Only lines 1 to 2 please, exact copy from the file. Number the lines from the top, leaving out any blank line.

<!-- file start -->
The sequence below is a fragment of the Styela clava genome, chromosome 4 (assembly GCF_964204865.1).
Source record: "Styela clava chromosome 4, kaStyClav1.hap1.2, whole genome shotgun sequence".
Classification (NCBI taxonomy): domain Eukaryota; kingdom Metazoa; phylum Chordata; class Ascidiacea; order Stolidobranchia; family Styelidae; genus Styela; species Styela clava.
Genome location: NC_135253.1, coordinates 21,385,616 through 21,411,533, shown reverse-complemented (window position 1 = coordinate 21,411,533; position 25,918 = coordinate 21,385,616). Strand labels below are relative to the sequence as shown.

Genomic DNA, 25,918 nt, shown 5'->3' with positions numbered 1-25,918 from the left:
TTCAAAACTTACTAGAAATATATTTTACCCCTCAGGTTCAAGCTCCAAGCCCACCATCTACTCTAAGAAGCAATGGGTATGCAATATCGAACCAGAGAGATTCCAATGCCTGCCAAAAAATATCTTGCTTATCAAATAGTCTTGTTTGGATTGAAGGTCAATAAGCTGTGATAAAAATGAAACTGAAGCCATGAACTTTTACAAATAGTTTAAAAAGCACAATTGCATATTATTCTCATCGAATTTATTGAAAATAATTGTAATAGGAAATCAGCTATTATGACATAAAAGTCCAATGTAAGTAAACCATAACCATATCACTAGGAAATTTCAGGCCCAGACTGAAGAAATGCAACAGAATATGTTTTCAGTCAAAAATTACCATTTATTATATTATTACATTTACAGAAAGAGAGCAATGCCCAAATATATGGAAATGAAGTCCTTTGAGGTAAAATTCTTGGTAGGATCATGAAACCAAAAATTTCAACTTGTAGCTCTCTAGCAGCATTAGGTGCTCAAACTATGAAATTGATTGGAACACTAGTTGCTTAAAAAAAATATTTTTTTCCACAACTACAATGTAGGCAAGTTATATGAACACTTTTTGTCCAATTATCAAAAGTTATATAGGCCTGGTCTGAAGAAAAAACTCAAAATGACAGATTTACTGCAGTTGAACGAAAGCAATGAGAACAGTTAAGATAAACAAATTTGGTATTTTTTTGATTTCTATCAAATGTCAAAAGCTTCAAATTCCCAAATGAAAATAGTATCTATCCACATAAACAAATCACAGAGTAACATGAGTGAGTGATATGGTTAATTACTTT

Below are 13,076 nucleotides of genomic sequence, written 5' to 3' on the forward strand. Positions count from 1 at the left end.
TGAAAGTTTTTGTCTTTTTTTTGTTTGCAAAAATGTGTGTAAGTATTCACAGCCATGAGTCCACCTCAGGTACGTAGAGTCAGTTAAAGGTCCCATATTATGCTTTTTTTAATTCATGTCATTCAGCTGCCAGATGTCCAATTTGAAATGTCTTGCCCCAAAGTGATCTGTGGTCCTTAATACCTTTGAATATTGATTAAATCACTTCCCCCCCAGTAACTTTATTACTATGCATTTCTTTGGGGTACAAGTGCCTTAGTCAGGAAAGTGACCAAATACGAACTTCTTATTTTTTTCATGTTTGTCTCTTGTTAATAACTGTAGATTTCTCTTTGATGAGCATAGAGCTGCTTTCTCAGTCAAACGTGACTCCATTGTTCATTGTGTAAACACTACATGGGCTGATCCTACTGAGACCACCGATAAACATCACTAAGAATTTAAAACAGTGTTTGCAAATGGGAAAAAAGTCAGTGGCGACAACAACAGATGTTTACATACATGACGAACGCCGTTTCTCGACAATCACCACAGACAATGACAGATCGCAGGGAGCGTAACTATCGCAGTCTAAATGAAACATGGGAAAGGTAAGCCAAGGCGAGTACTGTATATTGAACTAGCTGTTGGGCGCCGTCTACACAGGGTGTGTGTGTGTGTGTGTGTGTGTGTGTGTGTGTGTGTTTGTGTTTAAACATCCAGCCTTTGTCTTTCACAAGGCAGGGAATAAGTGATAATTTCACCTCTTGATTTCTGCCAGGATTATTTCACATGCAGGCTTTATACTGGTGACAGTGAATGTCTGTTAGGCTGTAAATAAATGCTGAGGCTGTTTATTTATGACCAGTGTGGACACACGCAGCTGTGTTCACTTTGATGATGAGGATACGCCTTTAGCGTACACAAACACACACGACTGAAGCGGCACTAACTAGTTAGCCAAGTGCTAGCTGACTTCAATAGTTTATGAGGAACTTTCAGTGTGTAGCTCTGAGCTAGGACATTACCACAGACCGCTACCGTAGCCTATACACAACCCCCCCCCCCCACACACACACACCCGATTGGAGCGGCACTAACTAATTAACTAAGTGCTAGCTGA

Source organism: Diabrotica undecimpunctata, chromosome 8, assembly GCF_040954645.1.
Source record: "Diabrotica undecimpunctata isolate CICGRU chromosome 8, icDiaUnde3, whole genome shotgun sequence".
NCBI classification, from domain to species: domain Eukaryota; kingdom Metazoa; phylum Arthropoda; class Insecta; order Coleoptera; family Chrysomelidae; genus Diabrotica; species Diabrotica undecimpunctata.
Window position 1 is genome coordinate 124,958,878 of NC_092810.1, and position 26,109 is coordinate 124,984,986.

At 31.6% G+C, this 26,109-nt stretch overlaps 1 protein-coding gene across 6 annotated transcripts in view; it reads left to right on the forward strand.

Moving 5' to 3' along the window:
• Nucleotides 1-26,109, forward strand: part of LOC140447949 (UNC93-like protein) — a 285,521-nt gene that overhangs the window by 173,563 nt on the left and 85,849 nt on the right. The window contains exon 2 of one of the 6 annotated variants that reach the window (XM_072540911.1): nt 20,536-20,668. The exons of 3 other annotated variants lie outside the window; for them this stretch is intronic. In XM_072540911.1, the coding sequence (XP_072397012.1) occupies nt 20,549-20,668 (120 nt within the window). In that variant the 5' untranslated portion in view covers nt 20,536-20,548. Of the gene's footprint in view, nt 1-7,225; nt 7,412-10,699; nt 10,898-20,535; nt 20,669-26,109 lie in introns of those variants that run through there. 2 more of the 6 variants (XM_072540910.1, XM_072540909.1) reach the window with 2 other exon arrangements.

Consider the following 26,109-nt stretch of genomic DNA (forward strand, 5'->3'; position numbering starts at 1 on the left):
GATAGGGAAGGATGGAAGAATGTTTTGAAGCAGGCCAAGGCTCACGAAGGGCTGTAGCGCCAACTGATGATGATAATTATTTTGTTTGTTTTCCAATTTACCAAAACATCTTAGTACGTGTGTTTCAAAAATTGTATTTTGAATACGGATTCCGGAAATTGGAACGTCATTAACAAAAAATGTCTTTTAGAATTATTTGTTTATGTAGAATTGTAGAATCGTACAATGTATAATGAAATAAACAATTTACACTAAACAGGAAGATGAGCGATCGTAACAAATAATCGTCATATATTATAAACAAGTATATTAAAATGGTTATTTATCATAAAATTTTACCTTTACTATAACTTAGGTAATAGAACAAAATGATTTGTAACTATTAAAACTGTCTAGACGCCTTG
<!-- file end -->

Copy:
The sequence below is a fragment of the Styela clava genome, chromosome 4 (assembly GCF_964204865.1).
Source record: "Styela clava chromosome 4, kaStyClav1.hap1.2, whole genome shotgun sequence".